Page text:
Yield and Ecological Management: Precision Pesticide Application

Annually it is estimated that 20-40% of global yields are lost to pests and pathogens, potentially threatening food security and exacerbating food inequality. Crop control agents, when appropriately administered, are a crucial defence against yield losses.

Global pesticide use has been steadily growing and has more than doubled since the 90s. In 2021 the FAO estimated t , which is the equivalent of over 600,000 elephants. However, the overuse of crop protection products like pesticides poses several ecological threats. Inappropriate pesticide use has been linked to biodiversity loss, pollinator decline, and contamination of soils and groundwater – thus potentially threatening the long-term sustainability and productivity of our food systems as well as human health.

Finding a solution aiming to decrease pesticide use while ensuring yield stability, environmental protection, and fostering a sustainable and regenerative food system is not trivial. The reduction of pesticide sprays during the cropping period could decrease yields, while decreasing the applied dose could decrease product efficacy and increase the risk of pest genetic resistance to the product. Technology offers a viable solution, where pesticide use could be reduced by adopting more targeted application schemes.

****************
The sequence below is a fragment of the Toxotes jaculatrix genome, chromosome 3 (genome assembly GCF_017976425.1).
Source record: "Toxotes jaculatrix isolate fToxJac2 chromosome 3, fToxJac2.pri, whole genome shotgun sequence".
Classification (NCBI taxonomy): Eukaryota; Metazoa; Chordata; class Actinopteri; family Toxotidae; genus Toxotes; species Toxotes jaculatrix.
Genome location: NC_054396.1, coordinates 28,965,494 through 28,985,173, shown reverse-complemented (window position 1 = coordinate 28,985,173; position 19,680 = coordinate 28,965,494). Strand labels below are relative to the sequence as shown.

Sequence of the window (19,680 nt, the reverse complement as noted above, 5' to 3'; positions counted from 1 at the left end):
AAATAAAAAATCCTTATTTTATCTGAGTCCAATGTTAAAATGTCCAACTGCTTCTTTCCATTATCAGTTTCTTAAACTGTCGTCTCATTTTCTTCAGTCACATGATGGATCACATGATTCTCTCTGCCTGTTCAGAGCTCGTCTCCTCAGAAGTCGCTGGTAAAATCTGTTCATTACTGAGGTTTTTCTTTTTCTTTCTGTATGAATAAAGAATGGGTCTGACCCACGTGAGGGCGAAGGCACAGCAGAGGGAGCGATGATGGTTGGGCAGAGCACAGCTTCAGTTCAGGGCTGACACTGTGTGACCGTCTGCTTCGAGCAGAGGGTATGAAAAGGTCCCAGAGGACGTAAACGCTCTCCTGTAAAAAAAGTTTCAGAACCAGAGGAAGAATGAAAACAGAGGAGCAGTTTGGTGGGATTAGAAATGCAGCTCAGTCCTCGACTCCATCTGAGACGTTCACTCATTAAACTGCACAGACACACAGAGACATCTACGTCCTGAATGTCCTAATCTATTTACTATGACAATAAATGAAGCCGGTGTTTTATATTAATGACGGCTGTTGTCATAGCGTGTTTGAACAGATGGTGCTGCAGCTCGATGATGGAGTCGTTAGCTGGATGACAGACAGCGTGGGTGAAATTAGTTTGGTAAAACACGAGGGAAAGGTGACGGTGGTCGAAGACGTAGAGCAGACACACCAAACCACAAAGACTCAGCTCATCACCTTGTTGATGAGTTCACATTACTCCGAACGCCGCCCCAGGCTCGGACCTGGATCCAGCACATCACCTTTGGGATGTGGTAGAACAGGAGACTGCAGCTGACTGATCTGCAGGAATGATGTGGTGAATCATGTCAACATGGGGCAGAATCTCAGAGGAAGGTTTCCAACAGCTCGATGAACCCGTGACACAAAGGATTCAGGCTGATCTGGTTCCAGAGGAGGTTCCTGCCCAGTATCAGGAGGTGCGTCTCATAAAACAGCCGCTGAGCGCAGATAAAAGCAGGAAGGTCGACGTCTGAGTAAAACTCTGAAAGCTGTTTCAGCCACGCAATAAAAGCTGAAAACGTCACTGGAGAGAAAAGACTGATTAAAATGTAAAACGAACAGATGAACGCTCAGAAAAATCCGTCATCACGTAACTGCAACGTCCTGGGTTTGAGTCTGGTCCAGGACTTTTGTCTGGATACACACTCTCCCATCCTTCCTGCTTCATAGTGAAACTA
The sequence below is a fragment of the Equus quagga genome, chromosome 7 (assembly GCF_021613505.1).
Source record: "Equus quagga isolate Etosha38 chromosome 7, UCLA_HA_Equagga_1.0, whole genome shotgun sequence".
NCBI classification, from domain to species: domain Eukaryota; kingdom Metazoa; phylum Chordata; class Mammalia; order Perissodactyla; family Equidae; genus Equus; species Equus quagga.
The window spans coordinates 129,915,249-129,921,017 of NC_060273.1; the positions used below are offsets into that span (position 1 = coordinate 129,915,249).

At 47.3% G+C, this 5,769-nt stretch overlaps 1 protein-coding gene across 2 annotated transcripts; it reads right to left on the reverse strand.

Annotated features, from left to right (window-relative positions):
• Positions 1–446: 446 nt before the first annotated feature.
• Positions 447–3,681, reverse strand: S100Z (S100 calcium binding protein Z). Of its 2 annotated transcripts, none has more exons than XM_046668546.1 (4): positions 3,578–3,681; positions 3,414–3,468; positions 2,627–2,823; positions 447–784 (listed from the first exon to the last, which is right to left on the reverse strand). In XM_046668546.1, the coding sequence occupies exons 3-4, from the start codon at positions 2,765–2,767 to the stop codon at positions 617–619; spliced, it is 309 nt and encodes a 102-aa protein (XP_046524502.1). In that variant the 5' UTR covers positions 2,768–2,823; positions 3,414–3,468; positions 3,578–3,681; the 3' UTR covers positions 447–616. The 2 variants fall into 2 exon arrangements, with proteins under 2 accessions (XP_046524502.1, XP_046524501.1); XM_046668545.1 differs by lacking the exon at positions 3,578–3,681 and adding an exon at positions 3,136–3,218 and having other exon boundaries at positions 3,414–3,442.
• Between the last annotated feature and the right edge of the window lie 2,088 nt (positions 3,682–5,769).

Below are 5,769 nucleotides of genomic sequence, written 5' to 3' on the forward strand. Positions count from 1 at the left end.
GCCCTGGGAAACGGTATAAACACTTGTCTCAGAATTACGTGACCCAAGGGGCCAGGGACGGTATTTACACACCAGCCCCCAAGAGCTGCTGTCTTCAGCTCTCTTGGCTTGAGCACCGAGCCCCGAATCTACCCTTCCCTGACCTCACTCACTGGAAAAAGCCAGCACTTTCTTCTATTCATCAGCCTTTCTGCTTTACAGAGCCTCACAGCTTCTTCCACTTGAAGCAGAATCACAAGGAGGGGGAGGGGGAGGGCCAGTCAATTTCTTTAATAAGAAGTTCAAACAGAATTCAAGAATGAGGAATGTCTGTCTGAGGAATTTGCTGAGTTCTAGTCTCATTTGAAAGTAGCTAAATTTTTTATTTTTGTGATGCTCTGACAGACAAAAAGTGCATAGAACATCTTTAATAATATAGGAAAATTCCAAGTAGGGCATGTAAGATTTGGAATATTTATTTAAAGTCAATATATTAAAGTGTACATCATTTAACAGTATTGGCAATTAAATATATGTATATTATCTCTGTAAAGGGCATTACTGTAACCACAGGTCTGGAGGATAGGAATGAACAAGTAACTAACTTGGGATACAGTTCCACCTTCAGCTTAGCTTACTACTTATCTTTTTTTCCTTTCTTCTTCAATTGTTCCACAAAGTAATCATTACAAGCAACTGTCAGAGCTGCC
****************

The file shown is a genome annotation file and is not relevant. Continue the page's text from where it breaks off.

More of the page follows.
Advanced algorithms based on image recognition powered by AI allowed for the development of tractor mounted herbicide sprayers, able to recognize weeds within a fraction of a second, and spray the herbicide on it. Although weed recognition based on image analysis is the most developed product, these sprayers can be equipped with state-of-the-art AI systems and sensors that ensure the precise application of pesticides, herbicides, and fertilizers. Utilizing variable rate technology (VRT), these sprayers can adjust the amount of chemical applied based on real-time data about soil conditions, moisture levels, and pest presence. GPS guidance systems further enhance accuracy, enabling farmers to cover fields uniformly without overlaps or missed spots. Additionally, these sprayers collect and analyze data during operation, providing insights that help refine future applications, reduce waste, and minimize environmental impact.